Eighty three NZ web design companies have already signed up to WebsiteSpark. Having worked personally with some of the companies like Mcgovern, WebsiteSpark is already showing its potential to be a great program for innovative New Zealanders working on the web.

4. Webstock is an advocate of freedom and web standards. The backstage pass site leverages both Silverlight and Flash – what are your feeling around using plugins and standards based web technologies.

I find technologies like Silverlight and Flash work as a “ready now” cross platform solution to create immersive user experiences. I see standard technologies like HTML5 as “ready soon” technologies that will achieve much of what Silverlight and Flash can do today. I am excited about the prospect of HTML5 and will definitely start using it when browsers, frameworks and tools evolve.

If you take the workit.co.nz backstage pass site as an example. I chose to publish the videos on YouTube for greatest reach and discoverability, this lead to a dependency on Flash that means you needed the plugin installed to watch the videos. The site is fully functional if you don’t have Silverlight installed but if you do have Silverlight it lights up with slicker navigation and an amazing immersive photo mosaic of shots from the Webstock conference connected to the Flickr photo service.

As more web companies support a programmer’s interface to their services the opportunity to enhance experiences on the web continues to develop. It is this future that I glimpse at during the two days of attending Webstock and plan to take back to future projects that I participate in.

Thanks for your time Nigel. We really appreciate the support that you’ve provided Webstock.

Danke Schoen!

Webstock is only possible because of the support of some bloomin’ fantastic people. Webstock 2010 was no exception, infact for me personally, due to a variety of circumstances, this one was the hardest to do and the one where I needed and appreciated the support most.

So we’d like to do a massive shout out to some of the wonderful souls who help Mike, Ben, Deb and I pull off this year’s Webstock malarkey. Their contribution; their energy; their patience; their great ideas, their sense of community and their selflessness is truly inspiring stuff.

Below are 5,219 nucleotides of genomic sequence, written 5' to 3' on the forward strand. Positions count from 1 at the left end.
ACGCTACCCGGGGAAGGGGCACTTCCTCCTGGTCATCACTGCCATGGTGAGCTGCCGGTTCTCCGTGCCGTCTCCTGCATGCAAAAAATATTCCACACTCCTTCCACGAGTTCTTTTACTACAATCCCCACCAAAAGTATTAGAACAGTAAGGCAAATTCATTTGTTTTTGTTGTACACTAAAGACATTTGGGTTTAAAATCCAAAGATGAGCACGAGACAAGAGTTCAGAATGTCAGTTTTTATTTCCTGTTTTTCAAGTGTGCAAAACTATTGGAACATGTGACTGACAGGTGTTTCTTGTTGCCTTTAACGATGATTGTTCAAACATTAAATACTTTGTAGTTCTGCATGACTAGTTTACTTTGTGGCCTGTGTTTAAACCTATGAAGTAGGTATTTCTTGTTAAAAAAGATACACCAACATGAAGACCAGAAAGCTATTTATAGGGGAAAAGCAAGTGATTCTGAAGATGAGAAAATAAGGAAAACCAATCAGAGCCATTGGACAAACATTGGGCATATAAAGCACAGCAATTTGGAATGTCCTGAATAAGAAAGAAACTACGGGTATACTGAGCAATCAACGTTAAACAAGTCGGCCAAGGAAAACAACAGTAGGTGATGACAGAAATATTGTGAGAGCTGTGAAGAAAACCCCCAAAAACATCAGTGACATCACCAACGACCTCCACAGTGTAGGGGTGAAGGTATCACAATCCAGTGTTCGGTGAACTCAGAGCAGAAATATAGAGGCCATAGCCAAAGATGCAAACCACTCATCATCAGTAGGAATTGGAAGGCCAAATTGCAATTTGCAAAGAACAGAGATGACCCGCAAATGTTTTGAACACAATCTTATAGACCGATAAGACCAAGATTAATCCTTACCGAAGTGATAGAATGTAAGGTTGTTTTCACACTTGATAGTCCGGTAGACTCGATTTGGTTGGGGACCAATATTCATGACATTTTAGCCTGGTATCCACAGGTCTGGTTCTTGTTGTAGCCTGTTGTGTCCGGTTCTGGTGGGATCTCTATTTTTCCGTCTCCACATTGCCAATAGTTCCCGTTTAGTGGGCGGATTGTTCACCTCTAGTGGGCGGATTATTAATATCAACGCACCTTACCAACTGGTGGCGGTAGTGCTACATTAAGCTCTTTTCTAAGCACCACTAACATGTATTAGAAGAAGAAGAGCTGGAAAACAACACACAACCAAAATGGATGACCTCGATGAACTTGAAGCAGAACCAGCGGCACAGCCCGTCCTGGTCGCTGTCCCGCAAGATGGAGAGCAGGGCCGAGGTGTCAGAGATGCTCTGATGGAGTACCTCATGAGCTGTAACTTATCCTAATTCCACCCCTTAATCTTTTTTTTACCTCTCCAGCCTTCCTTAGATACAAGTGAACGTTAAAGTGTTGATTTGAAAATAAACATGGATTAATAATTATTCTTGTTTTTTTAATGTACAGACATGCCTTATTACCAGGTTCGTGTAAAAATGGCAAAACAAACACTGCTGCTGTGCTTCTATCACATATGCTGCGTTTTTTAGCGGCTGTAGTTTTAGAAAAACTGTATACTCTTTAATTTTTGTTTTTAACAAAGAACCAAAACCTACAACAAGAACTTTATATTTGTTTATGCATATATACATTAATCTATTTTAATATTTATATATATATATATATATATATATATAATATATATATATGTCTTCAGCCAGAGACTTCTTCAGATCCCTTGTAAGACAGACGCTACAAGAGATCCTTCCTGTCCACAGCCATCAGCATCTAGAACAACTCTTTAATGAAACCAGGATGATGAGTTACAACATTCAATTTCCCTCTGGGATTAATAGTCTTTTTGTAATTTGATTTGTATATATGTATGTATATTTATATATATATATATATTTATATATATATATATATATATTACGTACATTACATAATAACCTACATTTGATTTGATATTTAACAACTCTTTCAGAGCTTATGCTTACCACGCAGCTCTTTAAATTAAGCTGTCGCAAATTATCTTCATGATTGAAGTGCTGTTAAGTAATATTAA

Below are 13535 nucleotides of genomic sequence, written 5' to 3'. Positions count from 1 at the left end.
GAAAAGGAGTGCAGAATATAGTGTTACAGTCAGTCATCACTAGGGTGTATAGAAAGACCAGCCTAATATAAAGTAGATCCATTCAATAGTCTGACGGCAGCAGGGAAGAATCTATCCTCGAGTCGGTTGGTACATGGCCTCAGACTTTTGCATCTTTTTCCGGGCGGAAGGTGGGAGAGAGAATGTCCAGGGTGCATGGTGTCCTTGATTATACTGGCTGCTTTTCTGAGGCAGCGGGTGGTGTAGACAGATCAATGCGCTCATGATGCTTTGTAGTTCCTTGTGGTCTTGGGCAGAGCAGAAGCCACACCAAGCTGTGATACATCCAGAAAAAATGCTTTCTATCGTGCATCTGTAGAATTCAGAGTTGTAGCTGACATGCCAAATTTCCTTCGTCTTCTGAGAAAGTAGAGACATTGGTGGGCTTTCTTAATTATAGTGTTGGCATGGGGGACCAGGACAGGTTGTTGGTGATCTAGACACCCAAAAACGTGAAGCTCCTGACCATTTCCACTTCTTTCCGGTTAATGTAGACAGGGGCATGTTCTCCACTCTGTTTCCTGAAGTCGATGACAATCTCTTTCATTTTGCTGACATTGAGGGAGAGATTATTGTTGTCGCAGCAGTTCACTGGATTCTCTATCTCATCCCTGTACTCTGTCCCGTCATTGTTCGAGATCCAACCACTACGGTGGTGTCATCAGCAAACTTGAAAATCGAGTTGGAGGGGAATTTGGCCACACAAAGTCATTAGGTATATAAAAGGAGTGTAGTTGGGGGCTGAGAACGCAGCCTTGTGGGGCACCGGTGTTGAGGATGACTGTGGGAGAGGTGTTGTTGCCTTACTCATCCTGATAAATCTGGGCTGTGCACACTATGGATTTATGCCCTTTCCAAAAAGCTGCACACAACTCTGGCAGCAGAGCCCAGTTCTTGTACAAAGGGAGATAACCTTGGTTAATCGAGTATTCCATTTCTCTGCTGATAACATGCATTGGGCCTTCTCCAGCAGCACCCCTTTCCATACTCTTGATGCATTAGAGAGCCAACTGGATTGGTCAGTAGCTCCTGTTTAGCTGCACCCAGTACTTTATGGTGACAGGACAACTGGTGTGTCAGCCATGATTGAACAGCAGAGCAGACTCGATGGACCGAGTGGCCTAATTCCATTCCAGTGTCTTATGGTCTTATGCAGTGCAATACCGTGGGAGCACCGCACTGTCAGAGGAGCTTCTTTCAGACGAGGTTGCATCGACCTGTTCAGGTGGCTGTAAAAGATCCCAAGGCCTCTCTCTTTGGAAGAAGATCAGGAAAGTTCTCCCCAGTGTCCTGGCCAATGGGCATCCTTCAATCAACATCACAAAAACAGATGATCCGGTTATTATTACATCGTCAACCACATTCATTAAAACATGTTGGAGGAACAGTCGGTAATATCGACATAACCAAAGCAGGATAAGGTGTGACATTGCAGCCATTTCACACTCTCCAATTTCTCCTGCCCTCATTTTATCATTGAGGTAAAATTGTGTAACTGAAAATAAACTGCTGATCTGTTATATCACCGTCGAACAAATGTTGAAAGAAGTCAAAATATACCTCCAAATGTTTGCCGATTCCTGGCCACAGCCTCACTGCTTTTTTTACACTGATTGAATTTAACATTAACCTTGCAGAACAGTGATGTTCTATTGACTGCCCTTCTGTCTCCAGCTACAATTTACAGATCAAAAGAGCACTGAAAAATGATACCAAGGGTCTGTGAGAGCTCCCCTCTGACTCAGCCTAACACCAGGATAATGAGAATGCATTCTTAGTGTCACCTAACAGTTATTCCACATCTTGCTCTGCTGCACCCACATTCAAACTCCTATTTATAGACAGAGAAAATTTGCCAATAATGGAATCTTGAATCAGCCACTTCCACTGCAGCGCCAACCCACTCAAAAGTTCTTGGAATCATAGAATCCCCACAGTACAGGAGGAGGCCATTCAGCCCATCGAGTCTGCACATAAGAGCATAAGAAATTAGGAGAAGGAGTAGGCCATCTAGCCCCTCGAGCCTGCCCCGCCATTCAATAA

Without further ado, great, big, huge, madsize thanks to:

The Agents Of Awesome
To Keith, Kowhai, Ludwig, Aleah, Jess, Mike, Amanda, Jenine and Tash 2.0.
Thank you for your attention to detail, your initiative, your warmth and your willingness to go the extra mile in everything you do.

Our Speakers
To Jeff Atwood, Shelley Bernstein, Daniel Burka, Ben Cerveny, Sebastian Chan, Mike Davidson, Regine Debatty, Esther Derby, Brian Fling, Thomas Fuchs, Adam Greenfield, Lachlan Hardy, Lisa Herrod, Bek Hodgson, Amy Hoy, Mark Pesce, John Resig, Eric Ries, Rives, Kevin Rose, Toby Segaran, Chris Shiflett, Scott Thomas and Jeffrey Veen.
Thank you for your sharing your knowledge with us, and inspiring us to do and think of things bigger and better than before.

Our super fricken awesome Sponsors
To Brian and the team at SilverStripe; Katy and Wayne and the folks at Intergen; Carl and Bron and the Springloaders; Nigel and Daryl and Microsoft; Leslie and Chris and Google; Rod and Craig and the Xero crew; Mark and James and the other 3month-ers; Andy and Jo and Digital NZ; Simon and the Affilorama team; Matt and Su Yin at Idealog; Rachael and Young at our nation’s airline, Air NZ; and the Wellington City Council.
Gosh dang! We feel very lucky to work with people who not only get the web, but get what we’re trying to do. A cooler team of Sponsors we could not hope to find.

Big love to James Everett, Timothy Greig, James Gilberd, Matt Dillion, Peter McLennan and the kids behind #Midnightnote, #webstockbingo and the #webstockgame. Thanks too to our other hard working and super awesome suppliers. And as always, a very, very special thank you to Ange.

And last but certainly not least, to each and every one of you who attended Webstock this year, thank you for your support and your enthusiasm and your passion. We deeply appreciate the opportunity you give us to put on this event and the faith you put in us. Thank you, thank you, thank you.

I’ll leave this guy to have the final word…